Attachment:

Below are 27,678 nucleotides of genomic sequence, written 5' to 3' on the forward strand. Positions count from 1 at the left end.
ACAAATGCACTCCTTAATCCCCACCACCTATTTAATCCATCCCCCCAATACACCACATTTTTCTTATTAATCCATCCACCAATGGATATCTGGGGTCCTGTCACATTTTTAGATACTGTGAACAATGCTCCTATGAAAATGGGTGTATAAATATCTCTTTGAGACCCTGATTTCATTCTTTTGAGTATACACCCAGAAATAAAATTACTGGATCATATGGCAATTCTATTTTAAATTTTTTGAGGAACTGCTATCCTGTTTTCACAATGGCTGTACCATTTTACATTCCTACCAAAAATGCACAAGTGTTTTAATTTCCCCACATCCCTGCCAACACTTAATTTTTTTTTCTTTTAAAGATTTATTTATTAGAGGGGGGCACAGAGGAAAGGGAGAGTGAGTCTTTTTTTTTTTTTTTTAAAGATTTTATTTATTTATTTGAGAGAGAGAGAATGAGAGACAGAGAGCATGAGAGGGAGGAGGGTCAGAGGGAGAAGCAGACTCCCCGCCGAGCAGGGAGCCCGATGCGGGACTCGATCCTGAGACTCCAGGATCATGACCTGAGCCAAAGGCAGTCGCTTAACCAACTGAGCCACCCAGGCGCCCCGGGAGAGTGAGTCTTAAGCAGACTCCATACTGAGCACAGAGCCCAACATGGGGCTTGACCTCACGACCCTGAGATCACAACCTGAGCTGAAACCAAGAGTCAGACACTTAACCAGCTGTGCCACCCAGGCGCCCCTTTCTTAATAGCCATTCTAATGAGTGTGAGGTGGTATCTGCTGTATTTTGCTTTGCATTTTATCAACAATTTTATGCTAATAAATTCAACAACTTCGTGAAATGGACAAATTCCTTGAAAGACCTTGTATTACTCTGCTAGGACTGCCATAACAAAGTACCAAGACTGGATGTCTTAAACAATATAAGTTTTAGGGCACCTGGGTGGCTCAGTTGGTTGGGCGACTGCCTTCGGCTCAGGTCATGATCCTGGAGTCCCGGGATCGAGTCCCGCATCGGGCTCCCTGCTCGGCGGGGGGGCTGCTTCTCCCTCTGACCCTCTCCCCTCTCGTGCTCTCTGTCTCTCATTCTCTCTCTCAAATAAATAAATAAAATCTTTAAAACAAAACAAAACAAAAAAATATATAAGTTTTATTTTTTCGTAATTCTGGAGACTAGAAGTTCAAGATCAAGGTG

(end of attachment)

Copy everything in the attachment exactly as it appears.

Below are 27,678 nucleotides of genomic sequence, written 5' to 3' on the forward strand. Positions count from 1 at the left end.
ACAAATGCACTCCTTAATCCCCACCACCTATTTAATCCATCCCCCCAATACACCACATTTTTCTTATTAATCCATCCACCAATGGATATCTGGGGTCCTGTCACATTTTTAGATACTGTGAACAATGCTCCTATGAAAATGGGTGTATAAATATCTCTTTGAGACCCTGATTTCATTCTTTTGAGTATACACCCAGAAATAAAATTACTGGATCATATGGCAATTCTATTTTAAATTTTTTGAGGAACTGCTATCCTGTTTTCACAATGGCTGTACCATTTTACATTCCTACCAAAAATGCACAAGTGTTTTAATTTCCCCACATCCCTGCCAACACTTAATTTTTTTTTCTTTTAAAGATTTATTTATTAGAGGGGGGCACAGAGGAAAGGGAGAGTGAGTCTTTTTTTTTTTTTTTTAAAGATTTTATTTATTTATTTGAGAGAGAGAGAATGAGAGACAGAGAGCATGAGAGGGAGGAGGGTCAGAGGGAGAAGCAGACTCCCCGCCGAGCAGGGAGCCCGATGCGGGACTCGATCCTGAGACTCCAGGATCATGACCTGAGCCAAAGGCAGTCGCTTAACCAACTGAGCCACCCAGGCGCCCCGGGAGAGTGAGTCTTAAGCAGACTCCATACTGAGCACAGAGCCCAACATGGGGCTTGACCTCACGACCCTGAGATCACAACCTGAGCTGAAACCAAGAGTCAGACACTTAACCAGCTGTGCCACCCAGGCGCCCCTTTCTTAATAGCCATTCTAATGAGTGTGAGGTGGTATCTGCTGTATTTTGCTTTGCATTTTATCAACAATTTTATGCTAATAAATTCAACAACTTCGTGAAATGGACAAATTCCTTGAAAGACCTTGTATTACTCTGCTAGGACTGCCATAACAAAGTACCAAGACTGGATGTCTTAAACAATATAAGTTTTAGGGCACCTGGGTGGCTCAGTTGGTTGGGCGACTGCCTTCGGCTCAGGTCATGATCCTGGAGTCCCGGGATCGAGTCCCGCATCGGGCTCCCTGCTCGGCGGGGGGGCTGCTTCTCCCTCTGACCCTCTCCCCTCTCGTGCTCTCTGTCTCTCATTCTCTCTCTCAAATAAATAAATAAAATCTTTAAAACAAAACAAAACAAAAAAATATATAAGTTTTATTTTTTCGTAATTCTGGAGACTAGAAGTTCAAGATCAAGGTG